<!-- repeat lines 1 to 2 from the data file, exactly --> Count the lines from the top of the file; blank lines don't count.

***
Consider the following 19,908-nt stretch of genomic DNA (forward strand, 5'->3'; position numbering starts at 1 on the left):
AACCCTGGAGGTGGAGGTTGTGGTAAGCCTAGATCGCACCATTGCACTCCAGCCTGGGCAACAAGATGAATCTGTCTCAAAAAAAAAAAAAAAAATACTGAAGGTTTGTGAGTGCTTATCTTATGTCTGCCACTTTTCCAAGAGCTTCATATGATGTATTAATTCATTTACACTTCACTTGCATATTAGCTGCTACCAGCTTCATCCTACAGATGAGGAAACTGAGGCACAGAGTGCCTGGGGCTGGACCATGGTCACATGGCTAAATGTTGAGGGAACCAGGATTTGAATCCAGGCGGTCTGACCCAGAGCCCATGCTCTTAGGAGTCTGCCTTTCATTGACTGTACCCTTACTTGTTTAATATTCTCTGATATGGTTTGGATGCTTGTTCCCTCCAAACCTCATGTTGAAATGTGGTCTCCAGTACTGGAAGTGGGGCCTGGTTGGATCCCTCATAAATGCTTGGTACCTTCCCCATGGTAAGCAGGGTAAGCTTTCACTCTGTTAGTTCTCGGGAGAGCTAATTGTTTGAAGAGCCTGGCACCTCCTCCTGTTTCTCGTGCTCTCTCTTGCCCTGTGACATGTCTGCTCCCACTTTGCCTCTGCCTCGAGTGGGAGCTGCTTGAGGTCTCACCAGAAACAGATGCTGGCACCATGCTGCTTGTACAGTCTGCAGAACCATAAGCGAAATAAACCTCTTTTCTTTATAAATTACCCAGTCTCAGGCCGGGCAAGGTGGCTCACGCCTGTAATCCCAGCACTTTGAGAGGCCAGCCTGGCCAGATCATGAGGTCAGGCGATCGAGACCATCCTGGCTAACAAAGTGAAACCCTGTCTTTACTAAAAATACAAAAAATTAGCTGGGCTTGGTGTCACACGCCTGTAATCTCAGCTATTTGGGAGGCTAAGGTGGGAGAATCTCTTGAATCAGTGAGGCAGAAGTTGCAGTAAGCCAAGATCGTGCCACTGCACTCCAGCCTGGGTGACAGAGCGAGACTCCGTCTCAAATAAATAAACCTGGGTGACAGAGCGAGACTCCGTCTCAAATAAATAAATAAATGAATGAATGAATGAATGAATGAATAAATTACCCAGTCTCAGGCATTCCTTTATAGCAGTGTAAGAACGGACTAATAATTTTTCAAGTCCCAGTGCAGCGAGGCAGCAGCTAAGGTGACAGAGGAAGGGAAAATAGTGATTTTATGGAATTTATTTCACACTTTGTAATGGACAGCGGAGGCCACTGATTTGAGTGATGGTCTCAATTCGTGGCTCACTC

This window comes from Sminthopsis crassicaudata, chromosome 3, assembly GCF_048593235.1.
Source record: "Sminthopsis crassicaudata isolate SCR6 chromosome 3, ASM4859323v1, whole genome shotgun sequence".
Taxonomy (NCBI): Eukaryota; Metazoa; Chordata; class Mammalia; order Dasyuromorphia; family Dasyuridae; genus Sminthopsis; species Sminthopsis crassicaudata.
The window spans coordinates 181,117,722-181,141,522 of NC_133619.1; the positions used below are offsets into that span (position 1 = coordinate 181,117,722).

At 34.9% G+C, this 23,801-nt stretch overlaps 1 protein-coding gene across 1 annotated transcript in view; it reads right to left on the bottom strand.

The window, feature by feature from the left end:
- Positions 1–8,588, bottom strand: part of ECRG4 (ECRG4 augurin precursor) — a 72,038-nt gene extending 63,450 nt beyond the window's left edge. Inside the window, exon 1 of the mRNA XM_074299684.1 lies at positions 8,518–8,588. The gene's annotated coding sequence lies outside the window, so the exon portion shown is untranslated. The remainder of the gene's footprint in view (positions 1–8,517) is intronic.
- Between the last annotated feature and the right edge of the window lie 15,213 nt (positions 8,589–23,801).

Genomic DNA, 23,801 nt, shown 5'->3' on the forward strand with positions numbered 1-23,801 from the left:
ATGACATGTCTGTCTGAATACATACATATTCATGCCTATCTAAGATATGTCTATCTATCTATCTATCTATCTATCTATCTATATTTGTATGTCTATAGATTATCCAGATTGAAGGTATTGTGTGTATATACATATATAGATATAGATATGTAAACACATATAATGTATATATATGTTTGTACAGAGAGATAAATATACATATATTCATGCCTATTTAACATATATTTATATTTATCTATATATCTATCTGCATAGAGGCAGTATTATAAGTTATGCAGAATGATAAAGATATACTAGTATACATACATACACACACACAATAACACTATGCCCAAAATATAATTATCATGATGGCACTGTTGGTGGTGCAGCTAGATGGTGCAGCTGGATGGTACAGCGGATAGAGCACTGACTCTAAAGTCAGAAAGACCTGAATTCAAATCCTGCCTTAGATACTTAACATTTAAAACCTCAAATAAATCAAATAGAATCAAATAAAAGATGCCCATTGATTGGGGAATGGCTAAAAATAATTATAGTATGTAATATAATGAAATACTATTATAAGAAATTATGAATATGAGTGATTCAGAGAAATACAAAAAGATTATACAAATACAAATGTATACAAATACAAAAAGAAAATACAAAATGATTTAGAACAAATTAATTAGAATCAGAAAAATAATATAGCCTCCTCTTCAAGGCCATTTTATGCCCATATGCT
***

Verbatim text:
Consider the following 19,908-nt stretch of genomic DNA (forward strand, 5'->3'; position numbering starts at 1 on the left):
AACCCTGGAGGTGGAGGTTGTGGTAAGCCTAGATCGCACCATTGCACTCCAGCCTGGGCAACAAGATGAATCTGTCTCAAAAAAAAAAAAAAAAATACTGAAGGTTTGTGAGTGCTTATCTTATGTCTGCCACTTTTCCAAGAGCTTCATATGATGTATTAATTCATTTACACTTCACTTGCATATTAGCTGCTACCAGCTTCATCCTACAGATGAGGAAACTGAGGCACAGAGTGCCTGGGGCTGGACCATGGTCACATGGCTAAATGTTGAGGGAACCAGGATTTGAATCCAGGCGGTCTGACCCAGAGCCCATGCTCTTAGGAGTCTGCCTTTCATTGACTGTACCCTTACTTGTTTAATATTCTCTGATATGGTTTGGATGCTTGTTCCCTCCAAACCTCATGTTGAAATGTGGTCTCCAGTACTGGAAGTGGGGCCTGGTTGGATCCCTCATAAATGCTTGGTACCTTCCCCATGGTAAGCAGGGTAAGCTTTCACTCTGTTAGTTCTCGGGAGAGCTAATTGTTTGAAGAGCCTGGCACCTCCTCCTGTTTCTCGTGCTCTCTCTTGCCCTGTGACATGTCTGCTCCCACTTTGCCTCTGCCTCGAGTGGGAGCTGCTTGAGGTCTCACCAGAAACAGATGCTGGCACCATGCTGCTTGTACAGTCTGCAGAACCATAAGCGAAATAAACCTCTTTTCTTTATAAATTACCCAGTCTCAGGCCGGGCAAGGTGGCTCACGCCTGTAATCCCAGCACTTTGAGAGGCCAGCCTGGCCAGATCATGAGGTCAGGCGATCGAGACCATCCTGGCTAACAAAGTGAAACCCTGTCTTTACTAAAAATACAAAAAATTAGCTGGGCTTGGTGTCACACGCCTGTAATCTCAGCTATTTGGGAGGCTAAGGTGGGAGAATCTCTTGAATCAGTGAGGCAGAAGTTGCAGTAAGCCAAGATCGTGCCACTGCACTCCAGCCTGGGTGACAGAGCGAGACTCCGTCTCAAATAAATAAACCTGGGTGACAGAGCGAGACTCCGTCTCAAATAAATAAATAAATGAATGAATGAATGAATGAATGAATAAATTACCCAGTCTCAGGCATTCCTTTATAGCAGTGTAAGAACGGACTAATAATTTTTCAAGTCCCAGTGCAGCGAGGCAGCAGCTAAGGTGACAGAGGAAGGGAAAATAGTGATTTTATGGAATTTATTTCACACTTTGTAATGGACAGCGGAGGCCACTGATTTGAGTGATGGTCTCAATTCGTGGCTCACTC